Exploring the world with your partner or spouse is one of the most memorable and thrilling activities you can do with someone you love. There will be highs and lows, exciting moments and challenges, and times of wonder and awe. By the end of your trip, your bond will be even tighter because you’ll experience so many “firsts” together.
The thing that holds many people back from committing to full-time travel is money. There just never seems to be enough. But if that were everyone’s attitude, then owning property would be a pipe dream. If you want to be a homeowner, you can’t think things like, “I’m never going to buy a house because I don’t have enough for a down payment.” You have to switch to a money-saving mindset and commit to meeting your goal.
The same is true if you want to save enough money to travel the world. You can do it. The path to getting there will require lifestyle sacrifices and won’t be easy, but it’ll be worth it.
Note: we met people who started off with very little money and worked in hostels and restaurants as they traveled, but it’s not ideal. You’ll find yourself saying “no” to certain experiences that come with even a modest price tag. For all that you’re sacrificing to travel the world, it’s not worth skimping out now.
In our book, Create Your Escape: A Practical Guide for Planning Long-Term Travel, an entire chapter is dedicated to helping you save enough money to travel the world without needing to work on the road. A FREE shortened excerpt of 15 money-saving tips from that chapter is below. The caveat is that it goes hand-in-hand with the chapter on budgeting (determining how much you need to save). If you take away any tips from the following excerpt, be sure to buy the entire ebook or hard copy (links at the end of this post) so you can read through the other 60+ money-saving tips, the chapter on budgeting for your trip, and receive access to free downloadable worksheets.
Free is better than cheap
Just because you’re reducing your spending doesn’t mean that new experiences and tangible goods are off limits to you. If you know where to look, you can find plenty of free products and activities around town.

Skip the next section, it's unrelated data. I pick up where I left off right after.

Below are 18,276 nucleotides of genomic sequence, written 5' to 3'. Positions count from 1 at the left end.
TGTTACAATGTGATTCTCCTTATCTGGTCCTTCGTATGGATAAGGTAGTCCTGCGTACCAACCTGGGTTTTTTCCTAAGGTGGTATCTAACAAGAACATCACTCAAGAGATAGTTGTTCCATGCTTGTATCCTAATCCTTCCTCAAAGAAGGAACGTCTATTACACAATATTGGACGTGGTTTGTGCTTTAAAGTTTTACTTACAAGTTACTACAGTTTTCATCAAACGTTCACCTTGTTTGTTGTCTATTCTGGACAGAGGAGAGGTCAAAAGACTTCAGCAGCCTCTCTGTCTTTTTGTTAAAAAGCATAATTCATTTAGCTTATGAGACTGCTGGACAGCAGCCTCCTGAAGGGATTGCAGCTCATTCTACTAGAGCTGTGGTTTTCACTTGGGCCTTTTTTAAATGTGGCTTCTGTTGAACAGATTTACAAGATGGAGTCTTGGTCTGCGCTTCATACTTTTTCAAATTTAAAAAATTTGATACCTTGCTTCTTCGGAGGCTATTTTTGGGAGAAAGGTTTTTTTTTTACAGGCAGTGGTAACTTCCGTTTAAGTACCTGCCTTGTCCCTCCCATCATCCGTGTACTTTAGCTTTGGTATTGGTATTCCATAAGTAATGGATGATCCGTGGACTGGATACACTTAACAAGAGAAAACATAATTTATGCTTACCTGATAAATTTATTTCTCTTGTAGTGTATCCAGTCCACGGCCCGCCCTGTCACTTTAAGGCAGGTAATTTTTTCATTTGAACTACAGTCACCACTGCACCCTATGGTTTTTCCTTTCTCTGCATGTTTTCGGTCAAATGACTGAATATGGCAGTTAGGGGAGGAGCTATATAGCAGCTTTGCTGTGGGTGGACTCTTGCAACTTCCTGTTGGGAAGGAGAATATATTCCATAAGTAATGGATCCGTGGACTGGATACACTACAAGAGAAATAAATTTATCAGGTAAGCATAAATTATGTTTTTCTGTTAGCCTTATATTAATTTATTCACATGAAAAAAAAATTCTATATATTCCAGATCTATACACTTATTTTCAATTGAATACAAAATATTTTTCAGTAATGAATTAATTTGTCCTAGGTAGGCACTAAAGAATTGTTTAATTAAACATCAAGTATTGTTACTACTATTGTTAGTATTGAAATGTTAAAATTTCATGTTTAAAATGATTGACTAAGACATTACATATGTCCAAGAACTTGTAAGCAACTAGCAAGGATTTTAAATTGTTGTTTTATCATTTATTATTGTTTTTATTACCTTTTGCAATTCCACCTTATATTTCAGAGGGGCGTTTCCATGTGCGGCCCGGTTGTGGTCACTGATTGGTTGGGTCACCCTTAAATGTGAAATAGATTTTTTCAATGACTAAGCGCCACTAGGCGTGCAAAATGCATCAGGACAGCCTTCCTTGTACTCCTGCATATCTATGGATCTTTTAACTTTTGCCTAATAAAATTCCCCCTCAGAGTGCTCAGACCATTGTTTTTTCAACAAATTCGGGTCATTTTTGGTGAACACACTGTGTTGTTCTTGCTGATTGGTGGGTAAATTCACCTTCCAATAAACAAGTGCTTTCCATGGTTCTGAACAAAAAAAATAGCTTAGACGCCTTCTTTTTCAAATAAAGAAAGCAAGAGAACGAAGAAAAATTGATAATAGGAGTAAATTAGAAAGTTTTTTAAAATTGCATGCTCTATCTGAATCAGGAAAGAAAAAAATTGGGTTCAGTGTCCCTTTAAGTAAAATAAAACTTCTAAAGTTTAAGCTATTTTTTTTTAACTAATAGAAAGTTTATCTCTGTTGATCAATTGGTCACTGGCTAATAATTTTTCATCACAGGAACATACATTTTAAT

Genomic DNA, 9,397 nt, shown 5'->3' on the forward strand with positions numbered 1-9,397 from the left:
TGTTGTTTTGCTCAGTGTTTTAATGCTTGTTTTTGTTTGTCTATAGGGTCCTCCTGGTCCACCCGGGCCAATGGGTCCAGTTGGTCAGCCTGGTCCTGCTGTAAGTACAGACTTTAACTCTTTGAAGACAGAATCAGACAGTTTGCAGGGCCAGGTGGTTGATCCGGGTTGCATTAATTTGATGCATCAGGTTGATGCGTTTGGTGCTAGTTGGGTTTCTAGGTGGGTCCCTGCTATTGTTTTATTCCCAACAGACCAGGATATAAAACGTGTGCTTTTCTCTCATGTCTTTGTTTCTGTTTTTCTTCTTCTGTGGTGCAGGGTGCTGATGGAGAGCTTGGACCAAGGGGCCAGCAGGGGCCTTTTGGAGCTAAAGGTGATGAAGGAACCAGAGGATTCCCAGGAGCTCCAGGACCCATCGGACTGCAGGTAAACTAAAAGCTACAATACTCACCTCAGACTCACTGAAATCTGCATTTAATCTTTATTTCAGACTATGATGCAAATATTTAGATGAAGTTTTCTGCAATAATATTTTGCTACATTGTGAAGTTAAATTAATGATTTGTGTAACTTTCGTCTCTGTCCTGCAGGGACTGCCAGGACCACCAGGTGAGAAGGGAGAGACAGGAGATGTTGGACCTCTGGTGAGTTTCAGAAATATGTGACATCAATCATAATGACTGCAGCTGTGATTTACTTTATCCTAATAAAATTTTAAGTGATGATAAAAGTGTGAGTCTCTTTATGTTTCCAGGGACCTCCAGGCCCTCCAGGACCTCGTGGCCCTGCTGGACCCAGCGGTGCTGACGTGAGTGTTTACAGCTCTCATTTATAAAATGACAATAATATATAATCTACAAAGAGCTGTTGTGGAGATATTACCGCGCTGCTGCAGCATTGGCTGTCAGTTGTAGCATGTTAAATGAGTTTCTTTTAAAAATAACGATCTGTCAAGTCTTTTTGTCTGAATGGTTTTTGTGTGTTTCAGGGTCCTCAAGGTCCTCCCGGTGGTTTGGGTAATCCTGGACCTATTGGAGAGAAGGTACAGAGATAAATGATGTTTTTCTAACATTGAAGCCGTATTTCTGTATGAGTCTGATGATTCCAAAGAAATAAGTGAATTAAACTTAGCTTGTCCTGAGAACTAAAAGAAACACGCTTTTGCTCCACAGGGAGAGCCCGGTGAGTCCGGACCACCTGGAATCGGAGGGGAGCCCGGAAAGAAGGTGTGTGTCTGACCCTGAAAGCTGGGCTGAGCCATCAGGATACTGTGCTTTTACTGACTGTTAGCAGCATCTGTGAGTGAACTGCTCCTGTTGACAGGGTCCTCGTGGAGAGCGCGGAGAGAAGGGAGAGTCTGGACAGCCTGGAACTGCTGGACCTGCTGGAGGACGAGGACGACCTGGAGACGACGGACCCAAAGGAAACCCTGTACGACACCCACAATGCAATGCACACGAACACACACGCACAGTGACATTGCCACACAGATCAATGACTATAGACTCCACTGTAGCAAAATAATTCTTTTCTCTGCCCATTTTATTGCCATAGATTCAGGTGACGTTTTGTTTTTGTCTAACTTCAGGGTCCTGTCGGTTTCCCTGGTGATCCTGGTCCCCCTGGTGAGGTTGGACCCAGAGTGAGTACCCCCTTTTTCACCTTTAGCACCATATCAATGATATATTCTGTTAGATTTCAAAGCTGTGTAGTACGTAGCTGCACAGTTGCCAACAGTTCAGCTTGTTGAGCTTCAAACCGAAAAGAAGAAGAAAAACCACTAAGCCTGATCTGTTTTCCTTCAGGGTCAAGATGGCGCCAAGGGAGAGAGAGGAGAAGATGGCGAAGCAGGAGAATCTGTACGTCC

- Visit your local public library:
• Use the Internet and public computers.
• Read newspapers and magazines.
• Borrow books, e-books, CDs, and DVDs.
• Some libraries offer a service that allows members to download a few digital music files each week for free.
- Take advantage of free museum entrance days. Once you’re inside, join tours, group discussions, and other free activities and events they have on offer.
- Find free community events through one of the following outlets:
• Read your neighborhood paper.
• Pick up an events calendar at the local library, city hall, or from the corkboard at a coffee shop.
• See if local performing arts theaters have free-admission performances or pay-what-you-can nights.
• Find open lectures or guest speakers at nearby colleges and universities.
- Check out what your town’s park and recreation board has to offer. You may discover free admittance to parks, trails, and rivers or canals, and free use of baseball fields, exercise parks, and basketball or tennis courts.
- Pick up trial passes at gyms around town. Most gyms hand out day or weeklong trial passes to bring in new customers. No commitment is required, and you have free use of the facility for the duration of the pass.
Let your creative juices flow
Don’t forget to have a little fun with this money-saving adventure that you’re on. Use these ideas as a starting point to think of other creative ways to challenge yourself while saving money.
- Test your self-control by making weekly or monthly resolutions that drive down costs: